Writing Tip # 3: Write by hand & copy the best.
Another WRITING TIP. ✨✨✨
Let your hands do the learning.
When you write down another person’s words, by hand (not on a keyboard), you catch a glimpse of the way they think. It can be awakening and inspiring.
Handwriting vs Typing
“While typing may be faster and more convenient, research shows that handwriting has its own unique advantages.
Effective Memory Recall
“Though a little more time consuming, there are many benefits of handwriting your notes. Longhand notes allow for better short- and long-term memory recall because they contain your own words and handwriting. These can serve as effective memory cues by recreating the context and content from the original lecture or meeting.
“When you write things out, you create spatial relations between each bit of information you’re recording. Handwriting activates parts of your brain involved in thinking and working memory, and allows you to store and manage information. The movement associated with the pen and your hand can help you encode and retain information long-term.
Sharpened Critical Thinking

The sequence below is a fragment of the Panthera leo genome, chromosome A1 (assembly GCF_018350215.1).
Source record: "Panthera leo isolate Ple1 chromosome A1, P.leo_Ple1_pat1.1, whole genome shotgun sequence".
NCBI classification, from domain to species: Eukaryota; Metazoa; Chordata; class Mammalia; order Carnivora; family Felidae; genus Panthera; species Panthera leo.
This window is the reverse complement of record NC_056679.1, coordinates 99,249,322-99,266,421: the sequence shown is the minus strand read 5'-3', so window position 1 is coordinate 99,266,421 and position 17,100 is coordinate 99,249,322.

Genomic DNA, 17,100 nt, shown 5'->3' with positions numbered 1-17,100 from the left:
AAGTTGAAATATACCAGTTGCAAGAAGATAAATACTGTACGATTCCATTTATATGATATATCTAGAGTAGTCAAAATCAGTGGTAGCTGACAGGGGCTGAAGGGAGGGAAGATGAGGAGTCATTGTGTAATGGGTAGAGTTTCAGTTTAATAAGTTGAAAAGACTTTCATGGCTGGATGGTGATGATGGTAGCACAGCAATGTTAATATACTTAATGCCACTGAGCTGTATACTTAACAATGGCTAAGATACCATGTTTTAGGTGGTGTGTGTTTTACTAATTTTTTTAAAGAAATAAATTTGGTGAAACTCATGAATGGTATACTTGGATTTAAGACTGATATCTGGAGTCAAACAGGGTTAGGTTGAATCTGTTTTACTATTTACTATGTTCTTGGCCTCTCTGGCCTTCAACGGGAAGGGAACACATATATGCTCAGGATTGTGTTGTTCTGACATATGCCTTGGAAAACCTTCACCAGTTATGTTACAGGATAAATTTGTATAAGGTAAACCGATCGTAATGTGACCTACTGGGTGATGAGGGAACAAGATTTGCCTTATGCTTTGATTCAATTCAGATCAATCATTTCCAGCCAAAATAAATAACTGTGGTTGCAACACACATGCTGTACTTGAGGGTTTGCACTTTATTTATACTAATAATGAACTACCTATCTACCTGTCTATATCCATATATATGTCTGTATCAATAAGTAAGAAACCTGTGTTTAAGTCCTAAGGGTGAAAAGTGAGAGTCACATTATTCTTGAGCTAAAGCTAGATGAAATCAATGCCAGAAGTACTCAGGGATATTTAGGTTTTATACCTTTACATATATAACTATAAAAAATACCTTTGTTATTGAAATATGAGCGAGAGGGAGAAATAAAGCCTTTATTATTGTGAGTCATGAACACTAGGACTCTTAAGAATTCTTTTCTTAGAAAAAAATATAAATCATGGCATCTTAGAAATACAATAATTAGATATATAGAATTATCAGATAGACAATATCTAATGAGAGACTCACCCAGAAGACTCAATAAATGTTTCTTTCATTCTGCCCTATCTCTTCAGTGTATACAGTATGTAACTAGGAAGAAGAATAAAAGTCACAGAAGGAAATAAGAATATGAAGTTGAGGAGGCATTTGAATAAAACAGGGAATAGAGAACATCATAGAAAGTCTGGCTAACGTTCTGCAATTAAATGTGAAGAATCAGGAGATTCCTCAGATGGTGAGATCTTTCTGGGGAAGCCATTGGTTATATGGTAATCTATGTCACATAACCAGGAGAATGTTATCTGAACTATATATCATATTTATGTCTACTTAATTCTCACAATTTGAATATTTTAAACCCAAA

“Comparing handwriting vs. typing, you’re more exposed to critical thinking when you write by hand than when you type. Handwriting allows you to think more thoroughly about the information you’re recording. It encourages you to expand upon your thoughts and form connections between them.
Stronger Conceptual Understanding
“When you write your notes by hand, you develop a stronger conceptual understanding than by typing. Since handwriting is slower and more tedious, it makes it harder to take notes verbatim. Therefore you have to actually process the information and summarize it in a way that makes sense for you.
“This illustrates one of the other benefits of handwriting vs. typing. Handwriting forces your brain to mentally engage with the information, improving both literacy and reading comprehension. On the other hand, typing encourages verbatim notes without giving much thought to the information. This mindless transcription can lead to a lack of meaningful understanding and application of the information, although you may be able to type more words quickly.”
Copying the work of others for the purpose of study
Copying master drawings is something many visual artists, for hundreds of years, have incorporated into their studies. Why? Because it is an excellent way to closely evaluate and learn about the best artwork. It was a widespread method used during the 16th and 17th centuries. It’s not plagiarism, as long as you don;t claim the work as your own.
Just as visual artists can benefit from copying the masters, so can writers. Choose your favourite writers and copy out (by hand) a few paragraphs from their work. It will make you think differently, and it’s a valuable tool for aspiring writers.